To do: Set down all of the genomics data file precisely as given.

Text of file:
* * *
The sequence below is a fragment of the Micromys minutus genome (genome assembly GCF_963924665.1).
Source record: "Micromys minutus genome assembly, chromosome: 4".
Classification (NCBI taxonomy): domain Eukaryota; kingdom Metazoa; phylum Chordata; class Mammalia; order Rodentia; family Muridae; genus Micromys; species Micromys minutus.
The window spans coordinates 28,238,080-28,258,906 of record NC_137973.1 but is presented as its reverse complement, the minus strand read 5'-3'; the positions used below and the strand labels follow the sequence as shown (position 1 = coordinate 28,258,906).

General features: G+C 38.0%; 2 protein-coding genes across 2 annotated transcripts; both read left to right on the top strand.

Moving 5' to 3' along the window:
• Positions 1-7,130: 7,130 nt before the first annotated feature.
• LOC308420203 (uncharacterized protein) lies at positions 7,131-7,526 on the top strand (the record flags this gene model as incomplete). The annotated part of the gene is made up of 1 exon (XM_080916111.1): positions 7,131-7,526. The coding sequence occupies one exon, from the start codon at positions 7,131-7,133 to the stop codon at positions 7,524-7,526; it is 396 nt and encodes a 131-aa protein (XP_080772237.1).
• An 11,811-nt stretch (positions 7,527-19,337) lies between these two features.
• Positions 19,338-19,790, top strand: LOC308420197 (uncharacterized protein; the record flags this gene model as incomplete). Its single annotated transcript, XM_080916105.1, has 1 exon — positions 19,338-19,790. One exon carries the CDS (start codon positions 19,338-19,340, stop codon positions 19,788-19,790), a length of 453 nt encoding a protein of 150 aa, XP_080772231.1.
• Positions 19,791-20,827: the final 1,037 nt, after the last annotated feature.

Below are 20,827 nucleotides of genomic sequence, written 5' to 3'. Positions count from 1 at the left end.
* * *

The sequence below is a fragment of the Micromys minutus genome (genome assembly GCF_963924665.1).
Source record: "Micromys minutus genome assembly, chromosome: 4".
Classification (NCBI taxonomy): domain Eukaryota; kingdom Metazoa; phylum Chordata; class Mammalia; order Rodentia; family Muridae; genus Micromys; species Micromys minutus.
The window spans coordinates 28,238,080-28,258,906 of record NC_137973.1 but is presented as its reverse complement, the minus strand read 5'-3'; the positions used below and the strand labels follow the sequence as shown (position 1 = coordinate 28,258,906).

General features: G+C 38.0%; 2 protein-coding genes across 2 annotated transcripts; both read left to right on the top strand.

Moving 5' to 3' along the window:
• Positions 1-7,130: 7,130 nt before the first annotated feature.
• LOC308420203 (uncharacterized protein) lies at positions 7,131-7,526 on the top strand (the record flags this gene model as incomplete). The annotated part of the gene is made up of 1 exon (XM_080916111.1): positions 7,131-7,526. The coding sequence occupies one exon, from the start codon at positions 7,131-7,133 to the stop codon at positions 7,524-7,526; it is 396 nt and encodes a 131-aa protein (XP_080772237.1).
• An 11,811-nt stretch (positions 7,527-19,337) lies between these two features.
• Positions 19,338-19,790, top strand: LOC308420197 (uncharacterized protein; the record flags this gene model as incomplete). Its single annotated transcript, XM_080916105.1, has 1 exon — positions 19,338-19,790. One exon carries the CDS (start codon positions 19,338-19,340, stop codon positions 19,788-19,790), a length of 453 nt encoding a protein of 150 aa, XP_080772231.1.
• Positions 19,791-20,827: the final 1,037 nt, after the last annotated feature.

Below are 20,827 nucleotides of genomic sequence, written 5' to 3'. Positions count from 1 at the left end.